> wrote:
>>
>> C# is the best mainstream language, in my opinion, since 3.0. Where
>> mainstream means "top 10 on the TIOBE index".
>>
>> Linq is pretty much the same thing as for-comprehensions (and
>> do-notation, and LOOP).
>>
>> The covariance and contravariance annotations are the same as Scala's,
>> but with a different syntax. I imagine the need for wildcards is
>> reduced a little because generics are not erased as they are on the
>> JVM.
>>
>> Named parameters are much easier to implement on the CLR because the
>> bytecode contains the parameter names already. Most Java bytecode
>> doesn't.
>>
>> It's a small shame that it does a few things the wrong way around
>> though, e.g., readonly fields can be written to multiple times in a
>> constructor, locals cannot be readonly. Private is the default, which
>> encourages monoliths to sprout. Enums are untyped.
>>
>> The community is far less closed to new (or old) ideas than Java's is,
>> though there are occasional moans about local variable type inference
>> being 'unclear' etc.
>>
>> 2009/2/12 Szymon Jachim :
>> > I know it's slightly off topic, but I just thought that some of you
>> > might
>> > find it interesting.
>> >
>> > http://channel9.msdn.com/pdc2008/TL16/
>> >
>> > I'd be very interested to know what you think about all these additions
>> > to
>> > C#?
>> > (By this I don't propose anything in regards to Scala)
>> >
>> >
>> > Thanks.
>> >
>> > Szymon
>> >
>
>

Szymon Jachim
Joined: 2008-12-17,
User offline. Last seen 42 years 45 weeks ago.
Re: what Scalers think about.... C# 4.0?
Yes Jorge. Scala lacks stable introspection/reflection.
Both expression trees and manifests need a lot of work...


What do you think about their (C#) special dynamic type?

<OT>
In my opinion Anders is putting into C# another idea from his old child Delphi, where there it's called Variant and method calls on it are dispatched by name at run time... In the world of Delphi it could be used for communication with scripts written in dynamic languages, the same thing that he did in this presentation. Different thing about it is that Delphi 2009 just got closures and generic types. I wonder when it will get GC.... ;-)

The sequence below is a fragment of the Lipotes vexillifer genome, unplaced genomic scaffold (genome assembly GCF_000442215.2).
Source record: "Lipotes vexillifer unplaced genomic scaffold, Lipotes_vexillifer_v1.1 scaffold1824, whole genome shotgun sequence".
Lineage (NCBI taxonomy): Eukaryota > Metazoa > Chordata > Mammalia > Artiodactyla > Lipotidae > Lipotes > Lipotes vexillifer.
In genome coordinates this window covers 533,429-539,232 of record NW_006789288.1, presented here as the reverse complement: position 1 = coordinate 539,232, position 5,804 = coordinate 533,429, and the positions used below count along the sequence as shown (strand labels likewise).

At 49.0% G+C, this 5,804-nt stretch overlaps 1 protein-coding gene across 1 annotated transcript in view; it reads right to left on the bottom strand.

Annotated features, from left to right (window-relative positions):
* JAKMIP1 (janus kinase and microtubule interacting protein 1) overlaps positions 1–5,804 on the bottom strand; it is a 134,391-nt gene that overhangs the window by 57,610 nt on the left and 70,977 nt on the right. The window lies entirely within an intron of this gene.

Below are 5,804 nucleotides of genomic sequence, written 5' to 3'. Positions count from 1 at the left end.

Tossing closures around a compilcated multithreded system without GC. Priceless.
</OT>

I had an idea to make a compiler plugin which would inject into the parse tree something like
  .get.asInstanceOf[def methodName(a: AType; b: BType): RType]
when it find out that the methodName is called on a object of a special type scala.dyn.Dynamic.

Do you think it would be even possible? Any hints where I should start?

Sz.

On Fri, Feb 13, 2009 at 9:42 PM, Jorge Ortiz <jorge [dot] ortiz [at] gmail [dot] com> wrote:
I disagree that Linq is the same as for-comprehensions. Linq is for-comprehensions plus expression trees, which open up a whole world of possibilities. Granted, you can define your own expression types, but that means requiring users to know and use custom constructs like Eq(q, p) instead of the more natural construct q == p. You might think it's just a minor annoyance, but if so then I'd argue that using functions as values is perfectly natural in Java...

--j

On Thu, Feb 12, 2009 at 5:55 AM, Ricky Clarkson <ricky [dot] clarkson [at] gmail [dot] com> wrote:
C# is the best mainstream language, in my opinion, since 3.0.  Where
mainstream means "top 10 on the TIOBE index".

Linq is pretty much the same thing as for-comprehensions (and
do-notation, and LOOP).

The covariance and contravariance annotations are the same as Scala's,
but with a different syntax.  I imagine the need for wildcards is
reduced a little because generics are not erased as they are on the
JVM.

Named parameters are much easier to implement on the CLR because the
bytecode contains the parameter names already.  Most Java bytecode
doesn't.

It's a small shame that it does a few things the wrong way around
though, e.g., readonly fields can be written to multiple times in a
constructor, locals cannot be readonly.  Private is the default, which
encourages monoliths to sprout.  Enums are untyped.

The community is far less closed to new (or old) ideas than Java's is,
though there are occasional moans about local variable type inference
being 'unclear' etc.

2009/2/12 Szymon Jachim <sjachim [at] gmail [dot] com>:
> I know it's slightly off topic, but I just thought that some of you might
> find it interesting.
>
> http://channel9.msdn.com/pdc2008/TL16/
>
> I'd be very interested to know what you think about all these additions to
> C#?
> (By this I don't propose anything in regards to Scala)
>
>
> Thanks.
>
> Szymon
>